Friday, October 24, 2008

oh! Symphony!

I can't believe I almost forgot to mention this: we're "moving" to Symphony over Christmas. I'd like to revisit what SD calls Symphony:
"SirsiDynix Symphony, blending the best of the Unicorn GL3 and Horizon 8/Corinthian systems, offers libraries and consortia the stability, quality, and performance they need to operate productively and efficiently, while equipping them to serve people and entire communities." (from here)
It is a "blending." Blending which parts of Horizon, you may ask? Good question! I have no idea, because here's how much of a big deal our move to Symphony is:

Our Unicorn administrator said this about the move:
"The Unicorn test system will be down for much of next week. During this time we will be performing an upgrade to the latest version of Unicorn software -- 3.2.1 “Symphony.”"

This cracks me up. He doesn't even pretend like it's different. I could swear that he's also said to us in person that it's "you know, pretty much exactly the same as Java Workflows."

Now, what also happened today (and which triggered this little quotation fest) was that someone posted on the Unicorn listserv that they are moving from Horizon to Symphony and would appreciate any input from anyone else who made the move. The Unicorn listserv is a closed list, so I guess the Unicorn list is now the Symphony list. Oh, Sirsi. Perhaps I was right after all.

Thursday, October 23, 2008

Vendor webinars

OCLC had a webinar today. Here's the pitch:
"You are invited to attend a special program on innovative, emerging cataloging practices and trends that can help you build next-generation catalogs, expose your library's metadata and make your cataloging workflows more efficient.

Your host, Karen Calhoun, Vice President, WorldCat & Metadata Services, will offer insights on how your library can benefit from emerging cataloging innovations, including OCLC Contract Cataloging."

So a bunch of us catalogers attended this webinar. I should have known better, as I usually avoid vendor anything. But other people were sitting in, so why not?

I knew better, yet I did it anyway.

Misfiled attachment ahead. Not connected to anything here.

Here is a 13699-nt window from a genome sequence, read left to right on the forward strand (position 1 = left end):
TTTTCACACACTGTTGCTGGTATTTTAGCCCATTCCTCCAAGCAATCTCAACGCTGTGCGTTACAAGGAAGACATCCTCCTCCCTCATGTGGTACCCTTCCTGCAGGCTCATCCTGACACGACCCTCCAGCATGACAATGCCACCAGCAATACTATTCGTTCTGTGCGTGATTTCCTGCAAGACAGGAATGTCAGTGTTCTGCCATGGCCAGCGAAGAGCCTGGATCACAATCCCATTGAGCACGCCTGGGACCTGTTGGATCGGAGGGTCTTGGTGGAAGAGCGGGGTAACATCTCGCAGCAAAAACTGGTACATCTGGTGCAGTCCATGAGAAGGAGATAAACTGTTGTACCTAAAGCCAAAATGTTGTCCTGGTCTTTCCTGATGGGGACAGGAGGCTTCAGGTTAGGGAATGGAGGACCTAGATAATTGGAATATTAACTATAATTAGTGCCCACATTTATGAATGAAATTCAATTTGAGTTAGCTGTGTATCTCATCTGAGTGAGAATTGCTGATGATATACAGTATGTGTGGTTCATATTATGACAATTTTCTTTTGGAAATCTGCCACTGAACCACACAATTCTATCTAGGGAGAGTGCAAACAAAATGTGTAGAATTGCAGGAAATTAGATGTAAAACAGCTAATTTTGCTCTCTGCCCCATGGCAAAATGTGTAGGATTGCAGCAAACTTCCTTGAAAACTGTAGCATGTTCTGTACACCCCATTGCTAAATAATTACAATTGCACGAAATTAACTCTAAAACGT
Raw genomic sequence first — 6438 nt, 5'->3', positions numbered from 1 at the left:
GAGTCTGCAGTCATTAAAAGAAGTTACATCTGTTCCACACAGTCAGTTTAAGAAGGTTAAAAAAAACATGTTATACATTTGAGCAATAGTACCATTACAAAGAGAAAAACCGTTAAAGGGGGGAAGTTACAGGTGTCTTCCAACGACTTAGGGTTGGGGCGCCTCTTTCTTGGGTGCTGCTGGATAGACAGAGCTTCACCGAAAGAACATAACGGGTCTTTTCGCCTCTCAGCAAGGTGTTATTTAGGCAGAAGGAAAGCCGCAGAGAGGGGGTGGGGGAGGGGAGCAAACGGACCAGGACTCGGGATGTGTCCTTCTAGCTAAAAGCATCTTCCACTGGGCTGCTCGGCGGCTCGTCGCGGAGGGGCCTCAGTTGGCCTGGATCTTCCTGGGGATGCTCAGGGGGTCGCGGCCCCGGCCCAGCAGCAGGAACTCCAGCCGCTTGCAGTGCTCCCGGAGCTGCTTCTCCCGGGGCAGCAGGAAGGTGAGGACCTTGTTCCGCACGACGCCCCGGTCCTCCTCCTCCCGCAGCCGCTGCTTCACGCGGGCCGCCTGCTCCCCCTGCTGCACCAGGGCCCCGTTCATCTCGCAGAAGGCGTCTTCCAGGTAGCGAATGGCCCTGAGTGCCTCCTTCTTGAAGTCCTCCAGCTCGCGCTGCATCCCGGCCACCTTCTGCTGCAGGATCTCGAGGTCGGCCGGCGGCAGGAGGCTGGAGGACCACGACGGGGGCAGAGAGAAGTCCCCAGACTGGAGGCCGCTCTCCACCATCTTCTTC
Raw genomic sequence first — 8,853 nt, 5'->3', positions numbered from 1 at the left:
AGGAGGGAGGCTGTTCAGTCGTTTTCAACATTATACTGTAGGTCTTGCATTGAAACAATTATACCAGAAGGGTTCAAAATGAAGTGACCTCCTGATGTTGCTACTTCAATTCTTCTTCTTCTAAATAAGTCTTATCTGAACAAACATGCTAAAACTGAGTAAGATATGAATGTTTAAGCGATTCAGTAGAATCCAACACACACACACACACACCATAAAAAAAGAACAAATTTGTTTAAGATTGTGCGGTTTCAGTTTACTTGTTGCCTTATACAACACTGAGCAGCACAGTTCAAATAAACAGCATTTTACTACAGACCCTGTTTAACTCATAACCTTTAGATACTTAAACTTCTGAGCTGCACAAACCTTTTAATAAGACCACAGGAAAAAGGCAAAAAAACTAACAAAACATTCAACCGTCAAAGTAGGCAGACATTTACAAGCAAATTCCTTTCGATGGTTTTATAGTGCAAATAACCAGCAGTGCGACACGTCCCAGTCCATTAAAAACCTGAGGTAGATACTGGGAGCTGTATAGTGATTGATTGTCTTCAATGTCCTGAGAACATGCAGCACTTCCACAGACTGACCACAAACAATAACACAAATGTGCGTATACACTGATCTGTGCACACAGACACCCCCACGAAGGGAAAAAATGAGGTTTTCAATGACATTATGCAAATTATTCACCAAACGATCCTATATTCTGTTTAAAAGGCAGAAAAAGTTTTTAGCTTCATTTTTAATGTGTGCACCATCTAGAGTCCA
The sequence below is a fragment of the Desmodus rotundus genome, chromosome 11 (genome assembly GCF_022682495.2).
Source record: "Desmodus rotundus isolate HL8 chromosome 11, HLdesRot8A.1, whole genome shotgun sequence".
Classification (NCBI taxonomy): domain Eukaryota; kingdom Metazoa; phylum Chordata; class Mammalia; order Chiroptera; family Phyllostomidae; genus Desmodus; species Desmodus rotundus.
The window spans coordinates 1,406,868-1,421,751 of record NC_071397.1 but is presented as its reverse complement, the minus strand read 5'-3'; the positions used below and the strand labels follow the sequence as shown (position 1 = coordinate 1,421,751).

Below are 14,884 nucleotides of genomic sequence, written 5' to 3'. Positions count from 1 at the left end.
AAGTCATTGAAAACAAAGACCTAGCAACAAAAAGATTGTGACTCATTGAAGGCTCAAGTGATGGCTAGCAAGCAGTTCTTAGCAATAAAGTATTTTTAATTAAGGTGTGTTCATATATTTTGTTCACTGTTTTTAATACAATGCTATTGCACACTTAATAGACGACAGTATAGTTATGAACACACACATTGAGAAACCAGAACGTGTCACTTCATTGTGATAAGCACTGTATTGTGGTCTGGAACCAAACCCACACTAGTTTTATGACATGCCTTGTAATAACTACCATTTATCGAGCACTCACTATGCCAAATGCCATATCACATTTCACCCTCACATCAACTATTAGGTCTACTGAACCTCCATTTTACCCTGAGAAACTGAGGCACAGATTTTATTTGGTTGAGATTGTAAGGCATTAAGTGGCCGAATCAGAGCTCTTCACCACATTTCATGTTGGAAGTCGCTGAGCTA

So the whole thing was about contract cataloging and Cataloging Partners. The only thing I want to say about their spiel is that OCLC apparently found, through some source, that it cost $45 per book to do original cataloging at a library. Does that sound high to you? It does to me. I make far less than $45/hour, yet it does take me about an hour or so to do a good original cataloging job, on average. While I was sitting there thinking "that seems kind", my boss turns to me and says "two years ago, we did a study on how much it cost us to do cataloging...we came up with $10/book." Which, miraculously, is also what OCLC estimates are THEIR costs for cataloging a book. Weird, right?

I knew better than to attend a vendor seminar. My notes from the webinar includes such gems as "WTF", "anti-cataloger", and "how does this relate to cataloging?" Obviously I did not get a whole lot out of it. At least it was free!

**Addendum: I know that people from OCLC read my blog. I hope this post doesn't come off as being offensive towards OCLC. Because, here's the deal: OCLC is a vendor, and it's not their fault that they are a vendor and are trying to sell products. That's kind of the whole point of their existence. And I know that. I think everyone knows that (or at least, I hope everyone knows that). Most of my commentary is directed at myself, to help me finally come to terms with the fact that I do not enjoy vendor-sponsored events. I once spent an entire day sitting at an Elsevier-sponsored event and wanted to stab my own eyes out. And it was totally not Elsevier's fault. They were all very cute and Dutch.

Friday, October 17, 2008

A Loaded Question

From Autocat this afternoon:
"Some staff here are convinced that "you
can't find anything" in our catalog. That it has become an unnecessary
expense since most patrons browse the collection anyway. If so, is it
the fault of the catalog, or the untrained user? Or both?"

What a huge question to just post nonchalantly on a listserv. What amuses me, though, is that this is the question at the heart of all the new-fangled discovery tools like Aquabrowser and iBistro and all that nonsense. This is a HUGE QUESTION, Palm Beach County Library System, and no one really knows the answer to it. In fact, I would argue that these questions are the very core of all the changes going on in the library world right now. I wonder if she'll get any responses. I certainly do not have the finger endurance to type out the kind of response that she needs....although, to be fair, probably no one does. But if I did, it would start out with "When Yahoo and Google started creating their own search engines in 1996..." and we'd just go on from there. My response would probably end with "and no one knows, even to this day, if the problem is the catalog or the untrained user, or both. Although I figure it's both."

Wednesday, October 01, 2008


I am drowning in original cataloging. I may not survive. If I'm not back in a week, just assume that the LCSH has finally taken me to the Big Library in the Sky.

Save yourselves!
"Wicked people never have time for reading. It's one of the reasons for their wickedness." —Lemony Snicket, The Penultimate Peril.